When designers create user experiences, red is the color most often chosen in interface design to draw attention and signify an alert or warning. A message in red text might say, “Email is a required field” or “Invalid username or password." Sometimes red is just used to draw attention. The question becomes, is red especially suited to this task, or just a handy contrasting color that is not often used for primary interface elements?
If an interface were mostly red tones, could green work to signify an alert equally as well? I can imagine you are thinking, “a mostly red interface? Ugh!” Red is a color that can be overwhelming. I don’t know about you, but the idea of a mostly red interface makes me feel slightly agitated.
Why does red work this way?
Red is the color of blood and fire. It is also associated with danger, pain, adrenalin, energy, strength, power, determination and with hunger, passion, desire and love. It’s no surprise that Coca-Cola’s logo color is red; Coke is an energy drink. Red suits Pinterest as a logo color, since Pinterest is all about things we love. Approximately 80% of world flags have some red in them and red appears in flags more frequently than any other color. We can assume this is related to projecting an image of strength and power.
In East Asian stock markets, red is used to denote a rise in stock prices, or ‘strengthening value.’ However, in North American stock markets, red is used to denote a drop in stock prices, or ‘danger, losing value.’ Red is also the international color for stop, or ‘danger if you don’t stop.’ Around the world, stop signs come in all shapes and sizes but they all are universally red.1
Science can confirm that seeing the color red affects us physiologically, which is why it may make sense as the color of alert and alarm. According to some recent research, seeing the color red causes your muscles to react faster and stronger and evokes emotion.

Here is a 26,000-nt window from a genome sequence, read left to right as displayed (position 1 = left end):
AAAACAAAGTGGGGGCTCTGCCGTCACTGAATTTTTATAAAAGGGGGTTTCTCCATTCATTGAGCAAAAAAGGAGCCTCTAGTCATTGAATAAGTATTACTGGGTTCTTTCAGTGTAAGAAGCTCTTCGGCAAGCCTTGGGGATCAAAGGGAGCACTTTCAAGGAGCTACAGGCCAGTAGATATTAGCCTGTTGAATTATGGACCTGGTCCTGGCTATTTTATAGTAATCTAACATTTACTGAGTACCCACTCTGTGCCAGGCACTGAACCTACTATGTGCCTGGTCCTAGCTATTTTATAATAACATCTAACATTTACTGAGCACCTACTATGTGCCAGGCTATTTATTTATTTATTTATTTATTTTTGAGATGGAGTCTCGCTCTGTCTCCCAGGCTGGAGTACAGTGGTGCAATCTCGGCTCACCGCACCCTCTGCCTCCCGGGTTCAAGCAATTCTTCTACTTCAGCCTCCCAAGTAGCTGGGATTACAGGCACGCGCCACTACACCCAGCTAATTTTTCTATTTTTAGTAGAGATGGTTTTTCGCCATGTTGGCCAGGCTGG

In two experiments, researchers studied the effects of viewing the color red on the strength and speed of gripping actions. In the first experiment, thirty subjects were each given a number written in either red or gray crayon on white paper, which they had to read aloud before pinching open a metal clasp. In the second experiment, forty-six subjects were shown the word "squeeze" on a computer screen, displayed on a red, blue, or a gray background. They then had to squeeze a handgrip as hard as possible.
The researchers found that viewing red enhances strength output on simple motor tasks of a brief duration. The subjects who saw red numbers in the first experiment exerted more force in the grip experiment. Subjects in the second experiment, who saw the red background, squeezed harder than those who saw blue or gray ones. Also, they reacted more quickly when the word was on a red background.2
This research speaks to the adrenalizing quality of red. However, red is also very noticeable. It is the easiest color to detect within a field of other colors: “Of all the inputs the eye receives, small spots of red light are the most easily detected. Although the eye and brain may fail to discern subtle changes in illumination, even slight shifts in the red-green spectrum are obvious.”3 These qualities alone substantiate that red does make a good alert color for interfaces.